I feel like the last sane Roman sitting on a hill watching Rome burn in the distance. I absolutely hate this feeling. 

Being Lectured By An Academic, Oh Joy

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First of all, let me clear this up; this guy is most definitely NOT the “US policing leader” like the author of this Associated Press article wants his readers to believe.  The headline of that AP article, which is sadly as much of the article as some viewers will actually read, could not be more disingenuous and blatantly misleading.

According to a similar article at the Washington Post, Terrence Cunningham “issued a formal apology to the nation’s minority population ‘for the actions of the past and the role that our profession has played in society’s historical mistreatment of communities of color.’”

The man who made those comments is correctly identified in the AP article as “Terrence Cunningham, president of the International Association of Chiefs of Police.”   He is the president of a private organization, one which comprises much more than what its name would indicate.  The organization is not even restricted to just law enforcement, but its membership is open to many other professions, many not remotely resembling law enforcement.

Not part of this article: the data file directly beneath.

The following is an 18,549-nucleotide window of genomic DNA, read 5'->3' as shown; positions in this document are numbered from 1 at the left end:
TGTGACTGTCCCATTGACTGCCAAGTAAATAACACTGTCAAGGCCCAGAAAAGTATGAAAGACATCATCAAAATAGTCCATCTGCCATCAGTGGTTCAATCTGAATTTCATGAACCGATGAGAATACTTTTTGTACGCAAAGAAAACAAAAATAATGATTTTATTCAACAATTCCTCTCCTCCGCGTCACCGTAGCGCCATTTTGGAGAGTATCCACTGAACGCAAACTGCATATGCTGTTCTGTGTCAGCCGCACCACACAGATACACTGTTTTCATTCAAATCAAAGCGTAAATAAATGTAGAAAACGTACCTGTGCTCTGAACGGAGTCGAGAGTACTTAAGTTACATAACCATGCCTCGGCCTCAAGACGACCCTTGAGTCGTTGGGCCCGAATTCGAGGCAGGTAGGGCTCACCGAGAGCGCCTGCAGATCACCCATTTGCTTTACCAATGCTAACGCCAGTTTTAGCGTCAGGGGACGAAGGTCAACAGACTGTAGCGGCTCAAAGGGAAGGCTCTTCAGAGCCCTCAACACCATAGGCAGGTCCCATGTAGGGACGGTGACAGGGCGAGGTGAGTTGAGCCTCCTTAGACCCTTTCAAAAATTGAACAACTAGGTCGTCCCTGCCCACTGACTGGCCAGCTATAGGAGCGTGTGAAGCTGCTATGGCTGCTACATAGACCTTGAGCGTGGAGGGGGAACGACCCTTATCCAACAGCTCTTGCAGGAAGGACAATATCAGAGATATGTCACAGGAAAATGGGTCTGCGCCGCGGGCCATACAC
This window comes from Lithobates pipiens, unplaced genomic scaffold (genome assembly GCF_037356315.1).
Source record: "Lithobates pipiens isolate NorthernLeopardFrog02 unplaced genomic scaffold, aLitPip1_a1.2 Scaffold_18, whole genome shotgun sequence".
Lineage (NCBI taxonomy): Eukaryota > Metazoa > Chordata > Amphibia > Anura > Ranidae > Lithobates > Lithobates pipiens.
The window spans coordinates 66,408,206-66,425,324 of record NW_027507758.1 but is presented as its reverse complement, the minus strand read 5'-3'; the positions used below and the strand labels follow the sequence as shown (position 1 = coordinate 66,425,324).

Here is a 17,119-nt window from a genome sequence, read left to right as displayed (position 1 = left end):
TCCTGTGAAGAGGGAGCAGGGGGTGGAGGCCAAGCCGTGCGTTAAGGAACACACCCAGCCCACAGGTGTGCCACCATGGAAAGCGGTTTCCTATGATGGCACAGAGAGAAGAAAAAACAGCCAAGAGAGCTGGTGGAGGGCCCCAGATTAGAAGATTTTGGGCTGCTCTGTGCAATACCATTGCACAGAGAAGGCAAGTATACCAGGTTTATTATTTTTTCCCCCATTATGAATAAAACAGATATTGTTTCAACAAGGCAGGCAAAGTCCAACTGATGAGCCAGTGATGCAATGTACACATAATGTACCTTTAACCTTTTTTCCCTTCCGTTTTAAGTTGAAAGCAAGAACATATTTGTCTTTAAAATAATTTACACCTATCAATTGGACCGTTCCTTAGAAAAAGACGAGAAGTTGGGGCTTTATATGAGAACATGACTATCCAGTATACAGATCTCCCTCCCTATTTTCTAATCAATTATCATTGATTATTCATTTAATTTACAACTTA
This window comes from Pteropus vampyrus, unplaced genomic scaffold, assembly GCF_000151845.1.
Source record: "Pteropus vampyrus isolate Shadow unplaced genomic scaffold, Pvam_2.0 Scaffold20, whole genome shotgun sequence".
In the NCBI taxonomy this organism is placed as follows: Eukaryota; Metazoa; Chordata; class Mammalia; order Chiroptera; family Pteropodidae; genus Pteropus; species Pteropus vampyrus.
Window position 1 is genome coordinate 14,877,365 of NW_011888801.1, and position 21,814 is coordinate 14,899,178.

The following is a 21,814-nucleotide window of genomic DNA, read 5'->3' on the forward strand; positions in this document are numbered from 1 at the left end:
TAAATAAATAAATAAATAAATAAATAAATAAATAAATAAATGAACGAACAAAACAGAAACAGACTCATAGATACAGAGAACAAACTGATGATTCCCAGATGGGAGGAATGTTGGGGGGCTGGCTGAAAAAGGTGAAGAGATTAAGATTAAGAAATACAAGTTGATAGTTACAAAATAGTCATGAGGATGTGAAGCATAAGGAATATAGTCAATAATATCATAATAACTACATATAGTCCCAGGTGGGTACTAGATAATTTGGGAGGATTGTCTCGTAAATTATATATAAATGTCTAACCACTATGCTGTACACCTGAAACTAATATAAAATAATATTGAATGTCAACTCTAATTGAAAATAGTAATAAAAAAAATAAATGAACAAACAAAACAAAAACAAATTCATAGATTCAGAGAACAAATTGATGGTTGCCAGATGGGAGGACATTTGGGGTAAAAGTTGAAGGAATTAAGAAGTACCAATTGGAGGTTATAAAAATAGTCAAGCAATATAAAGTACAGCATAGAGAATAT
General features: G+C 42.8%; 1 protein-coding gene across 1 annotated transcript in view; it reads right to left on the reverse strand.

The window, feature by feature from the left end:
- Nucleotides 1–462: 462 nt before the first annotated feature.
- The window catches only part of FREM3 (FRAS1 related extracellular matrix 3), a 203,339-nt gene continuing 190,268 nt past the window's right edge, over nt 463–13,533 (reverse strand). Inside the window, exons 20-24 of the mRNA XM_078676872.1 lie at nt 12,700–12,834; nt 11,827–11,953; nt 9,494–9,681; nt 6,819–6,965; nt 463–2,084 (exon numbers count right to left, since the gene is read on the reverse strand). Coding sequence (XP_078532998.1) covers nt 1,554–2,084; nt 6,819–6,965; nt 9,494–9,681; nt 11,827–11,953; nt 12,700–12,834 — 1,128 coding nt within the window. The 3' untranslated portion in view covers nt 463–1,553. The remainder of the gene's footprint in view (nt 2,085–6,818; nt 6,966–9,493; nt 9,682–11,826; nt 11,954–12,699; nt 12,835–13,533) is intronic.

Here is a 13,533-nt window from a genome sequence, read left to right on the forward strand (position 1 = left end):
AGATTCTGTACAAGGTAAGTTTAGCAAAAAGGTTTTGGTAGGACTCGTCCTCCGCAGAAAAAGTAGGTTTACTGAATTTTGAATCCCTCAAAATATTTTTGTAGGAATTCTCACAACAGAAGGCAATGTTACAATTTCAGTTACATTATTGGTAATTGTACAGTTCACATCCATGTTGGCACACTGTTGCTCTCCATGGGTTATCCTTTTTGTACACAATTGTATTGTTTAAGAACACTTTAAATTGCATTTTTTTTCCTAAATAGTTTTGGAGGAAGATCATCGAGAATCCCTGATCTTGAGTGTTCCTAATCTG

“Membership Criteria:  Police chiefs, commissioners, sheriffs, constables, security officers, investigators, colonels, city managers, public safety directors, instructors, highway safety specialists, police science coordinators, brigadier generals, doctors, senior research fellows, sergeants, criminal investigators, psychologists, attorneys, management analysts, border patrol agents, inspectors, human rights officers, coroners, handwriting examiners, criminal justice students and service providers—all comprise our vast membership.” 

To remotely suggest that this guy speaks for US law enforcement as a whole, or even to suggest that he speaks for US law enforcement leadership, is seriously misstating the truth.  He speaks for a group that he is the president of, and based on these articles, he does not even speak for all of said group’s members.